Chocolate & caffeinated drinks
Chocolate, coffee and tea contain theobromine, a bitter tasting substance that is found in cocoa, among other things. Theobromine is a dangerous substance for dogs - it affects the nervous system and can lead to palpitations and breathing problems. Depending on how large your four-legged friend is, even a small amount can be fatal. Dark chocolate contains the most theobromine and is therefore the most risky.
It’s all about the quantity: if your dog eats more than two grams of pure chocolate per kilogram of body weight, you need to take action. For example, it would be very dangerous for a chihuahua weighing 5kg to eat a 10-gram bar of chocolate. With milk chocolate, the dose is slightly higher because of the low cocoa content. In the same way, white chocolate is almost harmless. Also pay attention to caffeine tablets and tea bags lying around.
Grapes and raisins
Nobody yet knows what the toxic substance is in grapes and raisins that can seriously damage dogs’ kidneys. Unfortunately, because the symptoms of eating grapes and raisins are slow to appear, the danger is often discovered too late. Damaged kidneys cannot recover, but you can prevent further damage. If you have a grape bush in your garden, make sure to install a strong fence so your dog can’t reach it.
Garlic is often used in natural flea-fighting remedies. However, garlic is not yet 100% scientifically proven as a flea remedy, and it can be toxic to dogs - particularly in higher quantities. At a high dose, garlic causes damage to red blood cells, which can lead to anemia. The same applies to leeks and onions.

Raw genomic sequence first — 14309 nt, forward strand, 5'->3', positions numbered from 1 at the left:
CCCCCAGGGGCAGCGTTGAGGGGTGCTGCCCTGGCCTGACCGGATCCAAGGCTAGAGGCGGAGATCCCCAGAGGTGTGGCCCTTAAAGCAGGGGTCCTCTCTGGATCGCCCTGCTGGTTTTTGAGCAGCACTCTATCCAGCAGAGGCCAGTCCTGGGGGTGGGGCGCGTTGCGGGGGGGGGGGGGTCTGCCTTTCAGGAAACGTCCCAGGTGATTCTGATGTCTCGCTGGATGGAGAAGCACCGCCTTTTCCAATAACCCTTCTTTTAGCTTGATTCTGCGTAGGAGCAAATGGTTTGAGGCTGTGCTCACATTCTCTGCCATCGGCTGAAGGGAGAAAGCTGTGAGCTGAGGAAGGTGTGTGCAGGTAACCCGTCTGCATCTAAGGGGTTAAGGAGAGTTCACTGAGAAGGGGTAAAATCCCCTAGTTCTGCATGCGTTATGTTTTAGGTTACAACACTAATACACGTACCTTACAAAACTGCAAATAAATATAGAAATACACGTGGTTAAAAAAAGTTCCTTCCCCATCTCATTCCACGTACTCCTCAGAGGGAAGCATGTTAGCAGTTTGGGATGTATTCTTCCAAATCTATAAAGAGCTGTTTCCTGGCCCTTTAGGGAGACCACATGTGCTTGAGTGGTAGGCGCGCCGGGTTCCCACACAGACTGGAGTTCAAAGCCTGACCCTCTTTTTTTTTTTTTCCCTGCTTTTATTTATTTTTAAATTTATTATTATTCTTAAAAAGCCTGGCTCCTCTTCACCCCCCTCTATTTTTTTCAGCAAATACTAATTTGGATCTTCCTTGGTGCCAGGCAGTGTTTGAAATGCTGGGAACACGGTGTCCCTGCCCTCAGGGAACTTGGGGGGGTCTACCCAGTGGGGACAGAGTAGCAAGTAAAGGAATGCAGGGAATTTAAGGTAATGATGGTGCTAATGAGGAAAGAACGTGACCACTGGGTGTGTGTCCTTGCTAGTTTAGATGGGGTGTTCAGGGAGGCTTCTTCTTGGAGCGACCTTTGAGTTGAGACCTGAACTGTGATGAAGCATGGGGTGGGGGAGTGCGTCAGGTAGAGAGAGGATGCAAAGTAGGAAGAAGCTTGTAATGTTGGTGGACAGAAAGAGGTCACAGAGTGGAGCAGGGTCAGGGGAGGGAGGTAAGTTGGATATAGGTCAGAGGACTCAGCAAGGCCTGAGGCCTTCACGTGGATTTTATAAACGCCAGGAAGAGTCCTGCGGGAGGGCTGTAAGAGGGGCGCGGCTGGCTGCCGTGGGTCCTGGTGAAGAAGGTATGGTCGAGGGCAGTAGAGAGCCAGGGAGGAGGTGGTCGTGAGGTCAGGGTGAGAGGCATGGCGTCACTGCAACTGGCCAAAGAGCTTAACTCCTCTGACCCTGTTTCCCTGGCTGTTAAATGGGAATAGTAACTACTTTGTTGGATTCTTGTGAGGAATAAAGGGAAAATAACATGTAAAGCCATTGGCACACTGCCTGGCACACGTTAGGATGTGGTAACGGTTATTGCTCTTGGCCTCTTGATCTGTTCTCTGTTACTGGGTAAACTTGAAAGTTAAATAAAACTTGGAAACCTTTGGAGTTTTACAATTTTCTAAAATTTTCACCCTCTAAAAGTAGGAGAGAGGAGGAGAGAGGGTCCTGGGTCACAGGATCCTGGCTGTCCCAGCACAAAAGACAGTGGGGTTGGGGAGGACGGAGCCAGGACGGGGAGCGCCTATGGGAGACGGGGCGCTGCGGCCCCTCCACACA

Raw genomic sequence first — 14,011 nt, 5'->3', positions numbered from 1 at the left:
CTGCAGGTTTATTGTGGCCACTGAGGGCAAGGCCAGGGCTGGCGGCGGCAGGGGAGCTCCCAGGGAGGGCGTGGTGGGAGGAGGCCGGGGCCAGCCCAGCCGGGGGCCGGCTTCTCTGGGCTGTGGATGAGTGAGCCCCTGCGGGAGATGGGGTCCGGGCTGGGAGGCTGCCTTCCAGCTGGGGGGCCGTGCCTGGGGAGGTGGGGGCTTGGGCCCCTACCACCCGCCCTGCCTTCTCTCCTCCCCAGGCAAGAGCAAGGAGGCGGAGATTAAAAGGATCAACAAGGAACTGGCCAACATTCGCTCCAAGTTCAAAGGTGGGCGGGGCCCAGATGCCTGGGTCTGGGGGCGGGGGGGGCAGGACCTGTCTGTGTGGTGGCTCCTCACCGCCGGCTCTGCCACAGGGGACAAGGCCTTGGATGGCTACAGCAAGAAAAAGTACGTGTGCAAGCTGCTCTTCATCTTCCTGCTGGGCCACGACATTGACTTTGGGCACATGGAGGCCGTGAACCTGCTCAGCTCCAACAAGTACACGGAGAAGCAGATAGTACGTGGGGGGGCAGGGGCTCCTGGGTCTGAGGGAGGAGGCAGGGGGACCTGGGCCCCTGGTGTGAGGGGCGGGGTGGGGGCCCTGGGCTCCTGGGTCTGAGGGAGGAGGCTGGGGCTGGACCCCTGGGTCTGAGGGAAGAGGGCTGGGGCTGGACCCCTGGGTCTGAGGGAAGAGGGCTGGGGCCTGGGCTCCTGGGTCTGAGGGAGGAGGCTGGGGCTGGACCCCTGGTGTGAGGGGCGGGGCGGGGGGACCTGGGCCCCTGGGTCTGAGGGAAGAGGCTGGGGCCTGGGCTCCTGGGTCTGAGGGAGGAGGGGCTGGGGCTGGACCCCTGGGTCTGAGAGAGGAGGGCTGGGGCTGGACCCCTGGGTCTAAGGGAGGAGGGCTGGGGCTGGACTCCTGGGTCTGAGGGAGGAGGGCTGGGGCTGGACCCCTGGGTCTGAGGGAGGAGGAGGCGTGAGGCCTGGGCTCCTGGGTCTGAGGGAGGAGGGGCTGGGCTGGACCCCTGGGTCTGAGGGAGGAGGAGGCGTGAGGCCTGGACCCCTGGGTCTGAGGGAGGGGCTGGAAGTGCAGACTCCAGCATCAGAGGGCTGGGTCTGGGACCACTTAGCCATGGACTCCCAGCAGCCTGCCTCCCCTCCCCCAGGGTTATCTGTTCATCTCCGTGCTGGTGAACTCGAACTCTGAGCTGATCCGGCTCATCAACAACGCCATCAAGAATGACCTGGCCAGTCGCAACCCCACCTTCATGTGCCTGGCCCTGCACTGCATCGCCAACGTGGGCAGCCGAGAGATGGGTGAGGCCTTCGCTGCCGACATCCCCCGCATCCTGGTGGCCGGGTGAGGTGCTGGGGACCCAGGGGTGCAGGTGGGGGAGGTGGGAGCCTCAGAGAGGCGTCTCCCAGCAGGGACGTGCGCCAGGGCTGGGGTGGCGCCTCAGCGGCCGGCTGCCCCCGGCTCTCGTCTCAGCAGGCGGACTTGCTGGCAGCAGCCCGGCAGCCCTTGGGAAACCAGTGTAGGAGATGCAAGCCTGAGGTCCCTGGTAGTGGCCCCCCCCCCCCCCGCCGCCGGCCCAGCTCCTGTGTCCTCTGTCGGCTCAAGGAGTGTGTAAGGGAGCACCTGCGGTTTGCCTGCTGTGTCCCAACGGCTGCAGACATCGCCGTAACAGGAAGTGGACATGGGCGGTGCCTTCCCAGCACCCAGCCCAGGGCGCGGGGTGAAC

Note: the symptoms appear a few days after the overdose, but quick treatment is important!
Almonds, pecans, walnuts and especially macadamia nuts contain large amounts of oils and fats. This can upset a dog’s stomach and cause inflammation of the pancreas.
Sweeteners such as xylitol and aspartame can lead to a life-threatening drop in sugar levels in dogs. Sweeteners can be found in sugar-free sweets and sugar substitutes for coffee.
Help! My dog has eaten something poisonous ...
We call it a ‘suspected poisoning’ if your dog has eaten more than a certain dose of a dangerous substance. Symptoms of a suspected poisoning include nausea, vomiting, diarrhea, lethargy, staggering or shaking. But keep in mind that some poisonings do not immediately cause symptoms!
Have you found an empty package of chocolate? Do you suspect your dog has eaten something poisonous? Contact your vet and follow their advice. Never ignore vomiting - always get medical advice!
Here at Edgard & Cooper, we’re all about food that feels good! Share a photo of your dog and his kibbles/tins/cups and use our hashtag #feedthemfeelgood.